If you’re on the hunt for fast-growing trees in Tennessee, you’ll be glad to hear you have a plethora of options.
A range of rapid growers thrives across TN’s growing zones that are great for privacy walls, shade, fruit, and landscaping.
Read on to learn about our favorite nine options for quick-growing trees perfect for your garden or landscape.
9 Fast-Growing Trees for Your TN Yard
1. Leyland Cypress (Cupressus × leylandii) – Privacy Tree
The Leyland cypress is a widely popular screening conifer across TN. Many cultivars exist to choose from with various foliage displays and color shades. It grows into a slender, conical shape.
This fast-growing cypress tree can grow more than 2 feet per year, making it an excellent selection for a privacy screen.
The Leyland cypress grows well in a variety of soil types but is not particularly drought resistant. While it prefers growing zones 6-10, it can grow in colder regions with proper winter protection such as mulching.
Average Size at Maturity: Grows to 60-70 feet high with a 15-25 foot spread
Growing Zones: 6-10 (can grow in TN’s 5b as well with some protection)
2. Nellie R. Stevens Holly (Ilex x ‘Nellie R. Stevens’) – Privacy Tree
The Nellie R. Stevens (aka Stevens holly) holly is a lovely, hardy evergreen tree perfect for use as privacy screening. It’s a best-selling tree for its rapid growth of 3 feet per year.
This conifer is notably drought, air pollution, and heat tolerant. The Stevens holly has attractive broad leaves and grows into a dense pyramid-conical shape.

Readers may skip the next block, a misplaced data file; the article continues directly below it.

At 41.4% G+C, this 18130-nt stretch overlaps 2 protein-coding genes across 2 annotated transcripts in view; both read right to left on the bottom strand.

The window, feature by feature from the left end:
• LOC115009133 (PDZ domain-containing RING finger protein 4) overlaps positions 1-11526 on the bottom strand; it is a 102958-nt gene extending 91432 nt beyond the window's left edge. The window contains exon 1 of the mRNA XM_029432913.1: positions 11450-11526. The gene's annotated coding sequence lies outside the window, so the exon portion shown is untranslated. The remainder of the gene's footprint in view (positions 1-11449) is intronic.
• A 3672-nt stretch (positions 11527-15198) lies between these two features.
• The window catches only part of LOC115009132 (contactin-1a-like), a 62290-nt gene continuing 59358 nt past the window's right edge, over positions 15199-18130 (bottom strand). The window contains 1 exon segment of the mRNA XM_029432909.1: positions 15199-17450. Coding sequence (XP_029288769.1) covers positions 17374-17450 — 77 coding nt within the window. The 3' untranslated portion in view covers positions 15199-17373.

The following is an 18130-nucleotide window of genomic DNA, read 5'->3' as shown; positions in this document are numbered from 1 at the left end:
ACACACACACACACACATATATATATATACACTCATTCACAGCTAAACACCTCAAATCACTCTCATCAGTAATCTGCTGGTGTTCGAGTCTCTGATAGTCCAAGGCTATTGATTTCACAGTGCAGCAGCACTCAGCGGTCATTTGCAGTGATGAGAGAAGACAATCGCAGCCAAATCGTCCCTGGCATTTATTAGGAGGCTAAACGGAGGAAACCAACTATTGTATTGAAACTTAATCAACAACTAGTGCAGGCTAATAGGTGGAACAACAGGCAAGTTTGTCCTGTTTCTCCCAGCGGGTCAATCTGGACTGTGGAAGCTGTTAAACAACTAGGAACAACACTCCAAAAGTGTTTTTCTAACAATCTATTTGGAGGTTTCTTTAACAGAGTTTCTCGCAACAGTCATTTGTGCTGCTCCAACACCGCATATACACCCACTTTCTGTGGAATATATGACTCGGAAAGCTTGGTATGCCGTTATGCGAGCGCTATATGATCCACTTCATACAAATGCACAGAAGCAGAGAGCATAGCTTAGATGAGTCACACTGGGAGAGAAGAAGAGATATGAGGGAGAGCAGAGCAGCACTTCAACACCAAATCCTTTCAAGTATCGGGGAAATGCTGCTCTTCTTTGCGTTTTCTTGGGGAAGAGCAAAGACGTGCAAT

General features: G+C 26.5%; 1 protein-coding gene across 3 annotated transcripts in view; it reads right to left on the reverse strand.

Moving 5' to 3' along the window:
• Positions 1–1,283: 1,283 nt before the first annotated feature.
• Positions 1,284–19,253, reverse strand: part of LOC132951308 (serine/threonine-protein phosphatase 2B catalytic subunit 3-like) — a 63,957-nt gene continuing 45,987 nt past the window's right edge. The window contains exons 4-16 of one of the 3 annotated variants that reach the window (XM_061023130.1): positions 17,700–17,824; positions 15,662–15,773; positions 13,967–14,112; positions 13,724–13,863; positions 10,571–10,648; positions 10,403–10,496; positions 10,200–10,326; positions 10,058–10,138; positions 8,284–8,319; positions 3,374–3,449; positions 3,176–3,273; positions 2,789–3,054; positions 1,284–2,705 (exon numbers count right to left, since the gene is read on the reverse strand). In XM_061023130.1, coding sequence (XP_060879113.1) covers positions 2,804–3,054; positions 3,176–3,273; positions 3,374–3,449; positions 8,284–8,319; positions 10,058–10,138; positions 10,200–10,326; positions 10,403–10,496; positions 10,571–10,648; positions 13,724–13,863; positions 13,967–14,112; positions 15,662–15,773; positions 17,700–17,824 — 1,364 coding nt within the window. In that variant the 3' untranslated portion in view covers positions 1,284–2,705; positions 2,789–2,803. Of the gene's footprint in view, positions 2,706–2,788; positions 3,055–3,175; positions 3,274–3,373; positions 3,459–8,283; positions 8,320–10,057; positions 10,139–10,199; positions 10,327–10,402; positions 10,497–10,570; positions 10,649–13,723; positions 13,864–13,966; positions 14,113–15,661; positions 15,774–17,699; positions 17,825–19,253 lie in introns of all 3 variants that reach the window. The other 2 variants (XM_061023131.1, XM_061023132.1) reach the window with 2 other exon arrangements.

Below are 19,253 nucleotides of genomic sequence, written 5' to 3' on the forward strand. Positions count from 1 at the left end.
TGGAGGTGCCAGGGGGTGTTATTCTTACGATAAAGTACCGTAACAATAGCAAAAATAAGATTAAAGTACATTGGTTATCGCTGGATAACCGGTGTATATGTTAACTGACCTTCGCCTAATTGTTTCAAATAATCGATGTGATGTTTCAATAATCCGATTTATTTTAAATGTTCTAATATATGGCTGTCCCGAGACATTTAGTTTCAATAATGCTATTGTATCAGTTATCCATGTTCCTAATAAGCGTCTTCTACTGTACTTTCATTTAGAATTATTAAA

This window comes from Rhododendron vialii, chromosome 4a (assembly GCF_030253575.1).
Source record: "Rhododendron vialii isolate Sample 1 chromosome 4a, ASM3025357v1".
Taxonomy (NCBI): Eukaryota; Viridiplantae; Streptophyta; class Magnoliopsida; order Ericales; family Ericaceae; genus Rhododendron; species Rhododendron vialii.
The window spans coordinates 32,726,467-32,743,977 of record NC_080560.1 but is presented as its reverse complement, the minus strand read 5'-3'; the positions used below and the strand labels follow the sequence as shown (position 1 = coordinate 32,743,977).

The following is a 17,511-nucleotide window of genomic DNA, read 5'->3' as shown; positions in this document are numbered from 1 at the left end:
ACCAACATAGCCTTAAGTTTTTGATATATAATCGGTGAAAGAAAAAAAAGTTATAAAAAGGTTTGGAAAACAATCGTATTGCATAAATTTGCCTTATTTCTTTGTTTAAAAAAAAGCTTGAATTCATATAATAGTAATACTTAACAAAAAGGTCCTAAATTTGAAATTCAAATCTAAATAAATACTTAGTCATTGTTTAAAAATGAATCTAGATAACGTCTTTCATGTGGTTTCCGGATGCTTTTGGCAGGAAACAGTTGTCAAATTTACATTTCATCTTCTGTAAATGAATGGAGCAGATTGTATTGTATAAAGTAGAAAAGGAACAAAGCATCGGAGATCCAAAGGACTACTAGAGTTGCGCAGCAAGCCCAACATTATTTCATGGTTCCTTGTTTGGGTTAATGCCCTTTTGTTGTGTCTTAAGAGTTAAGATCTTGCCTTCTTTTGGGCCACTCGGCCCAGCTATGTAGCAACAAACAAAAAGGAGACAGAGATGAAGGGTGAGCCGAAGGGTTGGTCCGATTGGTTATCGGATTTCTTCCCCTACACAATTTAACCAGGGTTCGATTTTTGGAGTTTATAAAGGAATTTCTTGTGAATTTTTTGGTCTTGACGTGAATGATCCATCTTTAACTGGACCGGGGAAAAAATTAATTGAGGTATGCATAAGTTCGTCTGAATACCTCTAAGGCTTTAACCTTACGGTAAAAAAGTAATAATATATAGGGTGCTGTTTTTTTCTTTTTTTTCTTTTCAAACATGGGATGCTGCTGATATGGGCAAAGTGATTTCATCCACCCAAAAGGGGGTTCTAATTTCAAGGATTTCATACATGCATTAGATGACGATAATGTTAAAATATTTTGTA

Other Common Names: Stevens Holly
Average Size at Maturity: 15-30 feet tall with an 8-15 foot spread
Growing Zone: 6-10
3. Thuja Green Giant (Thuja plicata x standishii ‘Green Giant’) – Privacy Tree
The Thuja green giant is an excellent choice for a fast-growing privacy tree that will thrive across TN’s growing climates. This speedy evergreen can grow 3-5 feet per year in ideal growing conditions.
It grows into a dense conical shape with lovely, dark green foliage. Thuja green giant is particularly hardy, and once established, is resistant to drought, disease, and insect damage. It also grows in almost any soil type and is notably cold-hardy.
Average Size at Maturity: 25-60 feet tall (depending on plant spacing) with a 12-20 foot spread
Growing Zones: 5-9
Available at: Fast-Growing-Trees
4. Shademaster Honeylocust Tree (Gleditsia triacanthos var. inermis ‘Shademaster’) – Shade Tree
For TN gardeners looking to add a large, beautiful shade tree to their yards, the Shademaster honeylocust tree is an excellent choice.
The Shademaster is a favorite for its fast growth at 2 to 4 feet per year for the first 15 years of its life. It grows into a stunningly rounded tree with a large, symmetrical canopy.